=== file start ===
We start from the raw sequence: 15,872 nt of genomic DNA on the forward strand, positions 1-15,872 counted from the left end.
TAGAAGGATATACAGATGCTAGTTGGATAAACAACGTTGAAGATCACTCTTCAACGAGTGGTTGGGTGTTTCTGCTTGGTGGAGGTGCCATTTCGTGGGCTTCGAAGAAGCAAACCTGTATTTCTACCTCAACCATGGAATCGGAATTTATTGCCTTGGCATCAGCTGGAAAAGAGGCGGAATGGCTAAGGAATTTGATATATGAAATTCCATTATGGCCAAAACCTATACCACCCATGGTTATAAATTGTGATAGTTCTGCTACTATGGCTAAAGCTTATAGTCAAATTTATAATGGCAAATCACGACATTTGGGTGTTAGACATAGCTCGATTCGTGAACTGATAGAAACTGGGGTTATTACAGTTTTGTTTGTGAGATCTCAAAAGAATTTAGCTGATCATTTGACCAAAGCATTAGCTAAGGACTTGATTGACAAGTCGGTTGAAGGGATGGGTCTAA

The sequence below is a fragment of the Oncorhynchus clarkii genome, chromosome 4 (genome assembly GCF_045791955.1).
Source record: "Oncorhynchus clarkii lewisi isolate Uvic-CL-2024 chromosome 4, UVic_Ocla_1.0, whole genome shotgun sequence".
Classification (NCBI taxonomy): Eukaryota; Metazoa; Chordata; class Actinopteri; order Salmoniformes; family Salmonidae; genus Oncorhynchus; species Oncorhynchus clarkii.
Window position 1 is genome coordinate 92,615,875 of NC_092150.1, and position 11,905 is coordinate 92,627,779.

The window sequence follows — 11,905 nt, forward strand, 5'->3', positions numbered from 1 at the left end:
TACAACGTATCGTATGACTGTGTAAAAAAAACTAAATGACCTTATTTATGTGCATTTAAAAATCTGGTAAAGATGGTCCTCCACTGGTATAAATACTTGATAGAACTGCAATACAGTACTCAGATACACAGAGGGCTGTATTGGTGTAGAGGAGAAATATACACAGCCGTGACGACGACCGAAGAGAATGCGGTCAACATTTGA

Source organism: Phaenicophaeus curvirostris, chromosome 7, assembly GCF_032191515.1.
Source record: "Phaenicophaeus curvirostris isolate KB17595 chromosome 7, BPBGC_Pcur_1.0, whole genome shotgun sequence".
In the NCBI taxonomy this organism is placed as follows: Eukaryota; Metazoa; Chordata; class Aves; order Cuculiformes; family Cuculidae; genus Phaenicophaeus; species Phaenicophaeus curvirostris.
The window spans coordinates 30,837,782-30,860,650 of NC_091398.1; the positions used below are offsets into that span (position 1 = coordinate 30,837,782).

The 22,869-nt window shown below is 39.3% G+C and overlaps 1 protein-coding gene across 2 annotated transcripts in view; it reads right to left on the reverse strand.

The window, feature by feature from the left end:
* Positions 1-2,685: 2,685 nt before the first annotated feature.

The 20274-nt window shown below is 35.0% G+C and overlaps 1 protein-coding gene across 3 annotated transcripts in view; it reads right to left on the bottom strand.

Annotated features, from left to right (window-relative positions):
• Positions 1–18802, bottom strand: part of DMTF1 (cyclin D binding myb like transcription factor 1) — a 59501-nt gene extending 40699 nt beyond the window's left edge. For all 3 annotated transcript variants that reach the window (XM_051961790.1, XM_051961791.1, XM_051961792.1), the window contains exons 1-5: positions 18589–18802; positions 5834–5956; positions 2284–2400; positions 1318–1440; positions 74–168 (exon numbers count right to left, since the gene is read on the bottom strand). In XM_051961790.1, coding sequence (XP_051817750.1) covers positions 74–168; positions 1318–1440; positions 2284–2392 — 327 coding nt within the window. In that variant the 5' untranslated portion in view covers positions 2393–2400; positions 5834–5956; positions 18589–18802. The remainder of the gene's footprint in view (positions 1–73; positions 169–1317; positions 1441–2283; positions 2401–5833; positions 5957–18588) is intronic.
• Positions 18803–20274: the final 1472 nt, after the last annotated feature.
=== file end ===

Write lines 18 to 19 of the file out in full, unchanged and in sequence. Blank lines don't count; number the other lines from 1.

• Positions 1–18802, bottom strand: part of DMTF1 (cyclin D binding myb like transcription factor 1) — a 59501-nt gene extending 40699 nt beyond the window's left edge. For all 3 annotated transcript variants that reach the window (XM_051961790.1, XM_051961791.1, XM_051961792.1), the window contains exons 1-5: positions 18589–18802; positions 5834–5956; positions 2284–2400; positions 1318–1440; positions 74–168 (exon numbers count right to left, since the gene is read on the bottom strand). In XM_051961790.1, coding sequence (XP_051817750.1) covers positions 74–168; positions 1318–1440; positions 2284–2392 — 327 coding nt within the window. In that variant the 5' untranslated portion in view covers positions 2393–2400; positions 5834–5956; positions 18589–18802. The remainder of the gene's footprint in view (positions 1–73; positions 169–1317; positions 1441–2283; positions 2401–5833; positions 5957–18588) is intronic.
• Positions 18803–20274: the final 1472 nt, after the last annotated feature.